I was emphasizing in come recent AFSC communique, intra-committee, about the importance of public restrooms: "I think the City of Portland spends irresponsibly little on maintaining park bathrooms. This was my standard at Occupy also."
I was also reminiscing about Teresina Havens and her service in Tokyo or one of those as a latrine cleaner. She was in training as a high level Buddhist and later came to Portland with her partner Joe Havens to start a study group. My wife Dawn and I joined. Her husband later started a group as well, dubbed "Quaker Economics" though it may have had a more formal name.
When lots of people meet outdoors for a General Assembly that may take hours, there need to be facilities present. Sometimes that means Kybos, for those familiar with an obscure reference. Mobile units may be hauled away or deposited by truck. However other solutions exist. A museum exhibit specifically relating to municipal toilet facilities developed in the depression years, under FDR and Eleanor, would attract my attention, and I suggest the attention of many critics.
If your city has public parks with closed, run down, unmaintained public restroom facilities, then ask yourself where the money goes. Don't your property taxes buy you public parks with facilities we might have pride in? Perhaps an attendant or two needs to be present, rotating through other duties? Park regulations should be respected, with all night campers only in the zones designated, with lit pathways to toilets, with sometimes subtle low-glow lighting.
When I say rotating through other duties I'm talking maybe duty aboard a commercial jet liner, hosting hundreds in small quarters as honored guests of an airline. Park duty in rotation, at cities visited, would further establish the customer service reputation of these hospitable elites.
Join a Food Not Bombs crew and see the inside of a new temple, meet religious people. These friendships may endure. Or perhaps your crew is home-bound from disaster relief service in the Caribbean, a big storm having left a path of destruction. Some people specialize in being there when needed and we honor their service. At Rose Parade, and Gay Pride too.
I had dinner with a social worker this evening. A lot of scared youth come to Portland because they feel rejected in their own neighborhoods. The stigma of "being gay" or "trans" is enough to push people out of homes and into the streets, where social services have to pioneer a humane response.
My social worker friend is proudly and openly gay and suffers no loss of respect as a consequence. But that such role models exist, though encouraging, does not provide any immediate solution for those drowning in the overwhelmingness of it all. Some are pregnant. Some are just being released from institutionalized care, perhaps because the insurance has run out and it is no longer profitable to test tomorrow's banned drugs on them.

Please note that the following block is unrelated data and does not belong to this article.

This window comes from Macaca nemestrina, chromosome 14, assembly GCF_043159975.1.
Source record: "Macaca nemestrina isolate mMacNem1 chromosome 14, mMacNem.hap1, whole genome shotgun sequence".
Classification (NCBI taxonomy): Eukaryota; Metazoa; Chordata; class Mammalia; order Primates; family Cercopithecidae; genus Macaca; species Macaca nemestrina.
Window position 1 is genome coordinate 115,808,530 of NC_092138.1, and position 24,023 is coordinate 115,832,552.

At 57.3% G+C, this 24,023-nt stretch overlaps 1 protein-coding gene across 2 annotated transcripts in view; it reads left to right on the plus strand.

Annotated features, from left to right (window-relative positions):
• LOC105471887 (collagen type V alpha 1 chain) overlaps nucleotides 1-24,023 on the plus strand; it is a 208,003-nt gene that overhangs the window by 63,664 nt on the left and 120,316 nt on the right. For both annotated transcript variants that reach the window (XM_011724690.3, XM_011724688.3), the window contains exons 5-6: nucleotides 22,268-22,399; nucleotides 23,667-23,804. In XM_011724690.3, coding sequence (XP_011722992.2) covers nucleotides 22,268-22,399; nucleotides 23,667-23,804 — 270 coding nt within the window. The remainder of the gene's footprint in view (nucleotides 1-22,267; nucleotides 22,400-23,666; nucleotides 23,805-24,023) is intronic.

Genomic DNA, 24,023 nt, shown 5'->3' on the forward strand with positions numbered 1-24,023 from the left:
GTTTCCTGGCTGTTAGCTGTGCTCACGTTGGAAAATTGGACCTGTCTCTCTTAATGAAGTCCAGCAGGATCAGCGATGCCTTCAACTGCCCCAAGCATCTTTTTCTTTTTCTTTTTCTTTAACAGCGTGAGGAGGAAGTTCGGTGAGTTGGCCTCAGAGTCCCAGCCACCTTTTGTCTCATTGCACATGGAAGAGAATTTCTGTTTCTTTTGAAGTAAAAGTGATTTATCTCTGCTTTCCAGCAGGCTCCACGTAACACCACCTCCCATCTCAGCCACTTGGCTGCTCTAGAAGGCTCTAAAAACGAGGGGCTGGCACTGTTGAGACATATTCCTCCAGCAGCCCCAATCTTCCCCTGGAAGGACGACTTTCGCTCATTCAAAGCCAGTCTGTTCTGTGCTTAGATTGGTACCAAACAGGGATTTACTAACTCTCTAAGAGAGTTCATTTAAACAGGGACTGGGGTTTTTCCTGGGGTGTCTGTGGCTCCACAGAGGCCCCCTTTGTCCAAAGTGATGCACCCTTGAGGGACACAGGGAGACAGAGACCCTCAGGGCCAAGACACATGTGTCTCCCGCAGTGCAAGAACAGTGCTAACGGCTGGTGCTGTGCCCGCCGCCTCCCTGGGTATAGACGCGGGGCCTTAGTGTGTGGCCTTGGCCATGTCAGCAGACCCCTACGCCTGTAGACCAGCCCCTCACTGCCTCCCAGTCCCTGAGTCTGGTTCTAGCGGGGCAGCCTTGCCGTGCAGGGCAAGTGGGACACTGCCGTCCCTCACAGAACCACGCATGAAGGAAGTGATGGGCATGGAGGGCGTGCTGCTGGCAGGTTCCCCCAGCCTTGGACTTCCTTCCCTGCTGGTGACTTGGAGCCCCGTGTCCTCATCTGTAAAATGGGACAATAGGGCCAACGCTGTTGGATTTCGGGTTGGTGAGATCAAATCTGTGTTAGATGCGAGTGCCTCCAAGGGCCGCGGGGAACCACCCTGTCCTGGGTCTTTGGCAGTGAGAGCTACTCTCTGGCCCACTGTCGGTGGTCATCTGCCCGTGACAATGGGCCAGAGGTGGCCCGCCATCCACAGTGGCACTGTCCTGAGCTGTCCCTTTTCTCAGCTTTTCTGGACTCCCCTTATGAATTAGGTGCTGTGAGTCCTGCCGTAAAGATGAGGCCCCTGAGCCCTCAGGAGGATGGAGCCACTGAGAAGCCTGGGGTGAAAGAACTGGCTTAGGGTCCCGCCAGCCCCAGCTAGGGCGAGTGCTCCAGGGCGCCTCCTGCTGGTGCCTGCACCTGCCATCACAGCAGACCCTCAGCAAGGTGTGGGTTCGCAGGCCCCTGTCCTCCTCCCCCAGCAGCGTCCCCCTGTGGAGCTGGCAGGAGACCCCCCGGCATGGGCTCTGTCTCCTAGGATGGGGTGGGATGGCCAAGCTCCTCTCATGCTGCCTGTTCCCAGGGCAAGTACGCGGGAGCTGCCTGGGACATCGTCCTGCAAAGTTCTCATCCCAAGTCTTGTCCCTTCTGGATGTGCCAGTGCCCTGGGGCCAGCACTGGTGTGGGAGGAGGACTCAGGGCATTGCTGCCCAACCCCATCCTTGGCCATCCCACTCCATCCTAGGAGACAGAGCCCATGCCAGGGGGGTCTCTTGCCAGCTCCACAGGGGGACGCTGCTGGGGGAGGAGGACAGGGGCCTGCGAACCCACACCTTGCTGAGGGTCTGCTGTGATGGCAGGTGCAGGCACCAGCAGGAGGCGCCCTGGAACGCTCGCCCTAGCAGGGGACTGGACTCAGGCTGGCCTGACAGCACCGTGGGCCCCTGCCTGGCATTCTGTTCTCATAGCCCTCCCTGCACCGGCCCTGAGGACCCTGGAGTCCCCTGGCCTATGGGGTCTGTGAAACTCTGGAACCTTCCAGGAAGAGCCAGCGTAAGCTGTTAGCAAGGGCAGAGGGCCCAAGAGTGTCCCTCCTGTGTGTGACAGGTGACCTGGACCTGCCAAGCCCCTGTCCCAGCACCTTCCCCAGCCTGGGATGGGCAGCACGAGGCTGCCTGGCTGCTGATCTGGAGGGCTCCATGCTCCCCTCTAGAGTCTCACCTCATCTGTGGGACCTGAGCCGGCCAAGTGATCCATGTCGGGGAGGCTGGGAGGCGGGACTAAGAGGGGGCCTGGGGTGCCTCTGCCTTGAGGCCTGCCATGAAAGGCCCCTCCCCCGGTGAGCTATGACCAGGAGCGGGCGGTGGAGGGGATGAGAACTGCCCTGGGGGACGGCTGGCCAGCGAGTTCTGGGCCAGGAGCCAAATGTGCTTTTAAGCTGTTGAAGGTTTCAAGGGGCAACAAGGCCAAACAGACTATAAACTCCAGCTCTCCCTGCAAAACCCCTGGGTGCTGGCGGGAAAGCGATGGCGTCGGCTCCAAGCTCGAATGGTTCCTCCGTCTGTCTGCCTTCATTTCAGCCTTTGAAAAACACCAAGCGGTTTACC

Not that all drugs should be banned. Military units dispense all manner of psycho-actives per this Time magazine cover story. In some lines of work, you're expected to be "on" something, usually coffee which is both legal and unregulated. Sometimes something stronger. Athena's oracles at Delphi had their python vapors. Some narratives say Apollo slew this "dragon" (a recurring meme), but I say the python escaped to Nashville (TN).
The relative sanity of coffee shop world gives me some hope. There's precedent for sharing controlled substances responsibly, taken to higher levels in some capitals.
True, hippies flocked to Kathmandu and maybe made a negative impression in some cases. Drug abuse did occur. They came from a culture of under-privileged, under-served by their cities (e.g. check the public restroom scene) and oppressed by their schools.
The social worker and I coincidentally wore matching jackets, somewhat business oriented but also causally "night out" in flavor (I wore a dark blue buttonless shirt with no tie or collar, subdued compared to her colorful and tasteful tattoos).
Our venue was upscale Ethiopian, yet homey, not overly institutional. Ethiopian restaurants tend to be like that, clearly family affairs, with you their guests. I liked the sort of Southwest Airlines swagger, a joking informality, within a framework that's all business, in the sense of keeping things running smoothly. I paid with Alaskan Airlines visa.
Speaking of keeping things running smoothly, I salute Saburo's Sushi House, where I went for the first time on a Father's Day, with Tara. We dutifully waited in line like they say you usually have to, and lucked out getting in on a first serving. We felt well served and privileged, plus the fare was fantastic, right down to the tea and miso.